2 of 2 people found the following review helpful
Beecham in Russian music 24 July 2014
By Peter Street - Published on Amazon.com
Beecham recorded the Balakirev Symphony in 1955 with his own Royal Philharmonic Orchestra, but by the time of the BBC Symphony Orchestra performance from December 1956 issued here, it had still not been released. He had given a number of performances of the work since the recording. I heard one of them in Oxford some months before this one, and was a little disappointed, as I was also by the LP when I finally heard it. Both were very refined, but episodic. This one, though in mono and without the range of the commercial recording, gets it right. There is a real sense of organic growth. Beecham holds the somewhat unorthodox first movement together much more firmly, and throughout there is the unmistakable boisterous enthusiasm of a live performance. It turned out to be the last he gave of a work he had first conducted in the 1930s. The other two items reflect Beecham's early involvement with Russian music - it was his father's money which brought Diaghilev to London for the first time. There had been two recordings of Rimsky-Korsakov's Golden Cockerel suite - one begun in New York and rejected, and the other, with the RPO, also for American Columbia, which is mesmerising and one of his finest recordings. This performance, with the RPO, made for the BBC two days after the Balakirev, is not quite as good as the second, but far better than the New York attempt, and the Borodin, from 1954, doesn't quite match the famous Leeds Festival performance of twenty years earlier. Buy it for the Balakirev.
1 of 1 people found the following review helpful
In presence of a genius of the baton! 16 Oct. 2006
By Hiram Gomez Pardo - Published on Amazon.com
Tomas Beecham' s status is due his impressive ability to convey the spirit of the score to the audience.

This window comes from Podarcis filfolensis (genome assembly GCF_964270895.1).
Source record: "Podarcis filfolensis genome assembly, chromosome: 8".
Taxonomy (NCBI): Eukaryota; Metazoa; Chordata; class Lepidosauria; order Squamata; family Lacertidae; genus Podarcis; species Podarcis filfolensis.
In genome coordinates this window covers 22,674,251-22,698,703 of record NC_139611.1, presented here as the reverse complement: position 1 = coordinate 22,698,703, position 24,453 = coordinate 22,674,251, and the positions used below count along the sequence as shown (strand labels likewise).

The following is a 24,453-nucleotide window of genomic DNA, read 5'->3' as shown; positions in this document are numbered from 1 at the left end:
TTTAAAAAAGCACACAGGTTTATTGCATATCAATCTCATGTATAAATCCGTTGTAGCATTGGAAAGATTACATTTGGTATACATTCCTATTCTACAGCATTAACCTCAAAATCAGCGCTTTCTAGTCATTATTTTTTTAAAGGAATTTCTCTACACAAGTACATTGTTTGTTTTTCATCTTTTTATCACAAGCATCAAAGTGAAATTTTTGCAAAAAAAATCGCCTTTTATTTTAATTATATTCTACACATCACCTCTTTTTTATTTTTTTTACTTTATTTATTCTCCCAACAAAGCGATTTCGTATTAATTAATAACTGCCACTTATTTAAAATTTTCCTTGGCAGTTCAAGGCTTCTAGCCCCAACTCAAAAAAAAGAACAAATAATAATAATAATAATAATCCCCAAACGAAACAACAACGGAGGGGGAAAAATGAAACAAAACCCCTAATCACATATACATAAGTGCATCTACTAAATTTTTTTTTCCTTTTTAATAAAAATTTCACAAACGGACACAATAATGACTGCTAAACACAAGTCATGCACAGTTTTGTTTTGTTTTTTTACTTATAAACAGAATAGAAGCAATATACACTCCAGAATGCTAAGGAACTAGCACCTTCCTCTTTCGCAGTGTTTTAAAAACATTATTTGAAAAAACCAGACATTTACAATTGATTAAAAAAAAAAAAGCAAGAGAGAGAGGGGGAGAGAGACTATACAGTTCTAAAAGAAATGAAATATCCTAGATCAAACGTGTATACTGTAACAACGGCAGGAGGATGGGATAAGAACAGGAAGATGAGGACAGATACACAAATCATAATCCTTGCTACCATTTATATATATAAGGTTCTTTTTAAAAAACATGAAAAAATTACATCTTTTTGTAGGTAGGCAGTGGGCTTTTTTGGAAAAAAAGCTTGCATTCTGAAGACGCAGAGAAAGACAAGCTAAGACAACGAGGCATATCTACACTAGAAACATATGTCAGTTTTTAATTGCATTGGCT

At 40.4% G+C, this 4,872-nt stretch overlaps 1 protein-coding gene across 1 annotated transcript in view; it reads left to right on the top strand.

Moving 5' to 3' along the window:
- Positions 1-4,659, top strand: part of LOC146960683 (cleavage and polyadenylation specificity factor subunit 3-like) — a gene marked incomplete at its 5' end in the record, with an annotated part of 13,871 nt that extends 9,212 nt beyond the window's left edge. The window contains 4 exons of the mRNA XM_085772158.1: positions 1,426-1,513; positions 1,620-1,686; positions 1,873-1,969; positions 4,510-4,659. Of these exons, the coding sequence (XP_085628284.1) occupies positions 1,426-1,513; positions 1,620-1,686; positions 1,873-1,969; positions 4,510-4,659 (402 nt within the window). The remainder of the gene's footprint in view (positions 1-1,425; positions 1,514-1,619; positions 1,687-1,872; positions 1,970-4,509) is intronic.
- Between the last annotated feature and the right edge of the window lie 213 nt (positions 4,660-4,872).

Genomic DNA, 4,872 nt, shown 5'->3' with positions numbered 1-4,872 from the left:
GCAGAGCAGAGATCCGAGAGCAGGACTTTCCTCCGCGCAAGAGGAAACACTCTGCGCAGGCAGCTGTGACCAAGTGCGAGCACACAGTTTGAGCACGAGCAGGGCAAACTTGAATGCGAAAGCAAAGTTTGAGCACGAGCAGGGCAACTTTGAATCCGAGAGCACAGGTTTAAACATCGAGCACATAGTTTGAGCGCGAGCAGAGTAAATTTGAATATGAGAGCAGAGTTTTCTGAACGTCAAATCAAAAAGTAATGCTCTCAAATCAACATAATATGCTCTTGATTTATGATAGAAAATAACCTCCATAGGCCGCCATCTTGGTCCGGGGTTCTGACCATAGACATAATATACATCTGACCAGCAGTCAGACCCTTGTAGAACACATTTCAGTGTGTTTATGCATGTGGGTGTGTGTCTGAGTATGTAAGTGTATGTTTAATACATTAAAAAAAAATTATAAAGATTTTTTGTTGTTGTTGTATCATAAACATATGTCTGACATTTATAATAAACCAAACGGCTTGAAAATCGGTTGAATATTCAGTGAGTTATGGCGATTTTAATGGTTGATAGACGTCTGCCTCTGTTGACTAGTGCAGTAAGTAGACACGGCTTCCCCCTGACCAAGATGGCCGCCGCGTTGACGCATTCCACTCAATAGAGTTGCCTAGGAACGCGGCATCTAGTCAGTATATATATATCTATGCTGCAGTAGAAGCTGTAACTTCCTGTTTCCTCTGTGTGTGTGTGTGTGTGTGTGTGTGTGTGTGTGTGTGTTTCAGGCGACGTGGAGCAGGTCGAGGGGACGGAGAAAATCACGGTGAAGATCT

So despite of the fact the Russian music was not precisely a matter of priority for most of British conductors, Beecham assumed the big challenge this meant with prodigious results. That generation of notable conductors as Ernest Ansermet, Ferenc Fricsay or Hermann Sherchen had that affinity and special rapport with Borodin and Balakirev.

These performances with one of my favorite British orchestras ever, as the BBC was, are pure gold. Beecham made a notable incision, plenty of vivacious assertiveness and warmth oriental mood to give us one of the most notable achievements around this well known repertoire so many times listened but few times absolutely solvent.

For all those hard collectors and still more for all of us who knew about the kaleidoscopic gaze of this talented director, the recommendation is more than obvious. So don't think it over and go for this reference album.
2 of 3 people found the following review helpful
Buyer beware 2 Nov. 2011
By Mike - Published on Amazon.com
Verified Purchase
Sir Thomas may have been a great hand as a conductor, and the BBC may be a great orchestra, but they needed a better sound engineer. Recorded in the 1950s, this is MONO and is of historic interest and lacks sound definition in a world where people expect clear sound on a recording. That is, there is a muddy quality to much of it. Bravo, composer! Boo, sound engineer.